Tests for Clustering
Analysts searching for hot spots or high-crime areas can test for clusters of points, lines, or polygons. There are at least two methods to test for clustering: the nearest-neighbor index (NNI) and the test for spatial autocorrelation:
- 1 Nearest-neighbor index: Test that compares the actual distribution of crime data with a randomly distributed data set of the same sample size (Eck et al., 2005). For both the actual and randomly distributed data sets, distances are calculated between a point and its nearest neighbor. The process is repeated for all of the points. The average distance is then calculated for both the actual and randomly distributed sets. The NNI is the ratio between the average distance for the actual data set and that for the random data set. Overall, the results of the NNI test examine whether points are closer than expected under spatial randomness (Eck et al., 2005); one limitation, though, is that this test does not directly point out where clusters are, but instead answers only the question as towhether they exist. Some computer programs,such as CrimeStat III (Levine, 2010), allow users to perform hierarchical clustering where analysts can search for clusters of clusters based on nearest neighbors. Analysts first identify initial clusters using ellipses (i.e., first-order clusters). After initial clusters are identified, hierarchical clustering then attempts to identify clusters of clusters (i.e., second-order clusters) (Eck et al., 2005; Paynich and Hill, 2010).This is done until “all crime points fall into a single cluster or when the grouping criteria fails” (Eck et al., 2005, p. 22).
- 2 Test for spatial autocorrelation: Spatial autocorrelation is another term for spatial dependency (Chainey and Ratcliffe, 2005). Spatial autocorrelation techniques assume that “criminal events that occur in different locations (yet in close proximity') are related” (Paynich and Hill, 2010, p. 382). Positive spatial autocorrelation suggests that areas with high crime rates are clustered together, and areas with low crime rates are clustered together (Eck et al., 2005; Paynich and Hill, 2010).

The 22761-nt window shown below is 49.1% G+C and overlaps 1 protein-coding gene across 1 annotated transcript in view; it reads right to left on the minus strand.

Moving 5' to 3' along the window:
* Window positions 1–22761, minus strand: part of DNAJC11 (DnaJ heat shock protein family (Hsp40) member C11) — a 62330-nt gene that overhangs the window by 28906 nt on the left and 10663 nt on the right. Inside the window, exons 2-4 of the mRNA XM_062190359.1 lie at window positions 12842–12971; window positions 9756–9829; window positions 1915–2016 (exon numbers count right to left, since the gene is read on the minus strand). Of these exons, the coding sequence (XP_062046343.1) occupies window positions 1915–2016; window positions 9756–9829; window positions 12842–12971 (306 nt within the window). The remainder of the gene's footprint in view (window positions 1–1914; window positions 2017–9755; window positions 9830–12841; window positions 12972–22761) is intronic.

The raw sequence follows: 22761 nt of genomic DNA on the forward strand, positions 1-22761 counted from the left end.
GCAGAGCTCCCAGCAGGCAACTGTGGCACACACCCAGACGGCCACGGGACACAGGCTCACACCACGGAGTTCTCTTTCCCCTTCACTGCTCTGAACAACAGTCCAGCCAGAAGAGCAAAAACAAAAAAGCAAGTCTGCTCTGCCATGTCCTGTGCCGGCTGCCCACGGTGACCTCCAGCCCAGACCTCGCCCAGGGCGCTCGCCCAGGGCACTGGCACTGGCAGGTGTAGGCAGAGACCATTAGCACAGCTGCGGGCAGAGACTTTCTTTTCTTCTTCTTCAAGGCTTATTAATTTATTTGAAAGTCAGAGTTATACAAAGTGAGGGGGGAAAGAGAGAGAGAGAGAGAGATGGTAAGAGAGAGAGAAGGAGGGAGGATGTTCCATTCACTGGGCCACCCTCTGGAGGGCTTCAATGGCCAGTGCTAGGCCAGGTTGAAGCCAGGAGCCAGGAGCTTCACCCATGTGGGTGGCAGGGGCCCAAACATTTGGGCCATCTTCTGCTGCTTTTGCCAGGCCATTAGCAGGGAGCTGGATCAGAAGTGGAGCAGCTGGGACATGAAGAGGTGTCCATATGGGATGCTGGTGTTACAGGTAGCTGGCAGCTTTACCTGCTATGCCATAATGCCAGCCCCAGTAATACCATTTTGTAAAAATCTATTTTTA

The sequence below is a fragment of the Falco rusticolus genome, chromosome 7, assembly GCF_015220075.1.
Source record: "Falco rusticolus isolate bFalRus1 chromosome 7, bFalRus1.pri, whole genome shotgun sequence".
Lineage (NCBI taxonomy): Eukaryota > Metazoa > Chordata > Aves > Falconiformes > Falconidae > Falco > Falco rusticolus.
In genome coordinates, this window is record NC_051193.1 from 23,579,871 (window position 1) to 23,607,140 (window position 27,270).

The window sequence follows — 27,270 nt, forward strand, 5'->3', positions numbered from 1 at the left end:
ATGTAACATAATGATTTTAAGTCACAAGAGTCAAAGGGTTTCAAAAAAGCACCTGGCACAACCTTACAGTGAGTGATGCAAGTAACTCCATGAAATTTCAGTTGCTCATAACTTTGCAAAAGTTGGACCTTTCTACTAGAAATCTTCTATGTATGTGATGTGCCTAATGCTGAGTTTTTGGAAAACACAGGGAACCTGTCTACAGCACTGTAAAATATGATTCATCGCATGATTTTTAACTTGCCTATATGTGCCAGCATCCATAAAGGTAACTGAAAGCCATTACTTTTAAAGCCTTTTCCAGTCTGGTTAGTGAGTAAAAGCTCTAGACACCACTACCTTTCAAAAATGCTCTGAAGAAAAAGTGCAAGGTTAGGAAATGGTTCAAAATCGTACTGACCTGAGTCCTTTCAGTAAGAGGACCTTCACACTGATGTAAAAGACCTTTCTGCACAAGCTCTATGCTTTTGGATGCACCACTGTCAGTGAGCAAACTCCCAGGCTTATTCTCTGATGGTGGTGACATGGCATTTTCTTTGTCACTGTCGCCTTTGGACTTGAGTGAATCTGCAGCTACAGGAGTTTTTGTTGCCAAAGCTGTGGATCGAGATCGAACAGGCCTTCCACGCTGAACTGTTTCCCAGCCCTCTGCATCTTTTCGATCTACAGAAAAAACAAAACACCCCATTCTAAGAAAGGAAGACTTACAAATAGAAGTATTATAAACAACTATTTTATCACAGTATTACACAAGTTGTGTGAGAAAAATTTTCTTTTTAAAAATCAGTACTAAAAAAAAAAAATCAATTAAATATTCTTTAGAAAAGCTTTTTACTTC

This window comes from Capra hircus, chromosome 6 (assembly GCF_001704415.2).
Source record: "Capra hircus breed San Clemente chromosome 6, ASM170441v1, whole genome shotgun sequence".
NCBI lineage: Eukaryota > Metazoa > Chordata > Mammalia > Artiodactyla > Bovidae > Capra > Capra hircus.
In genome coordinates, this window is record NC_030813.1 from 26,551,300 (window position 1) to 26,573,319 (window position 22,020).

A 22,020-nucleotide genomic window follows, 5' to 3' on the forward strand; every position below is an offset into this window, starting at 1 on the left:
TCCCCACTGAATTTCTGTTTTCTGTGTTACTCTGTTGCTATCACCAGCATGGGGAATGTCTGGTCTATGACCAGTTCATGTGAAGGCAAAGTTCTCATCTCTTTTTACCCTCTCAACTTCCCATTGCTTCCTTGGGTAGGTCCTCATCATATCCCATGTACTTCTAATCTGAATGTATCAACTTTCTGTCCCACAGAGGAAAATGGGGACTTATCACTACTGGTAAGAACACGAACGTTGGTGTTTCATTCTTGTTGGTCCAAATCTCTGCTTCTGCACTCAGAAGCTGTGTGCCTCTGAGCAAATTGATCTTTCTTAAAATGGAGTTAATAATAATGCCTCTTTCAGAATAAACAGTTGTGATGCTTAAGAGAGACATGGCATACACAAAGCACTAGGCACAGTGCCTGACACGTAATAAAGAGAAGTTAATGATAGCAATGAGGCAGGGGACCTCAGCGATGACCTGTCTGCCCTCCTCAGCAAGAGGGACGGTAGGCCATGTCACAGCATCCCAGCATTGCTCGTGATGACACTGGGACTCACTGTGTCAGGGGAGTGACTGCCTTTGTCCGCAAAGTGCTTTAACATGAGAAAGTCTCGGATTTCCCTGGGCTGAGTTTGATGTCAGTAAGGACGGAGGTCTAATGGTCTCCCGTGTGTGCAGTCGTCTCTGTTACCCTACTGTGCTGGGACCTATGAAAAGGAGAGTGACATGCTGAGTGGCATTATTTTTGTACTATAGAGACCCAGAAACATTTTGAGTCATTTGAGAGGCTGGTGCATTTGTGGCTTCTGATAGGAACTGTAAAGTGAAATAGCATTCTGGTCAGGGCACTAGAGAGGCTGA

There are several tests for spatial autocorrelation. Morans I and Geary’s C are spatial autocorrelation statistics that require aggregate data (Eck et al., 2005; Paynich and Hill, 2010).
- • Moran’s I: This is a global statistic that shows whether the pattern is clustered, dispersed, or random (ESRI, 2009). An intensity value is assigned to each aggregate point and requires some variation in the values for this statistic to be computed. Points that have similar values are reflected in high Moran’s I values (positive or negative) (Eck et al., 2005). A Moran’s I closer to +1 indicates clustering, while a Moran’s I closer to —1 reflects dispersion. Significance can be tested by comparing it with a normal distribution.
- • Geary’s C: This statistic is used for analyzing small neighborhoods and for describing the dispersion of hot spots (Eck et al., 2005). Computations for Geary’s C are similar to those of variance in non-spatial statistics (Paynich and Hill, 2010) in that it “is a measure of the deviations in intensity values of each point with one another” (Eck et al., 2005, p. 19). Like Moran’s I, the Geary’s C coefficient can also be tested for significance (Eck et al., 2005). Results indicate positive or negative spatial autocorrelation (Eck et al., 2005).
Global Statistical Tests
A number of simple-to-use global statistical tests can be used to help analysts understand general patterns in the crime data. These have to do with spatial statistics. Unlike traditional statistics, spatial statistics use distance, space, and spatial relationships as part of the math for their computations. These statistics serve as spatial distribution and pattern analysis tools.They are used by analysts to answer such questions as “Where is the center?” and “How are features distributed around the center?”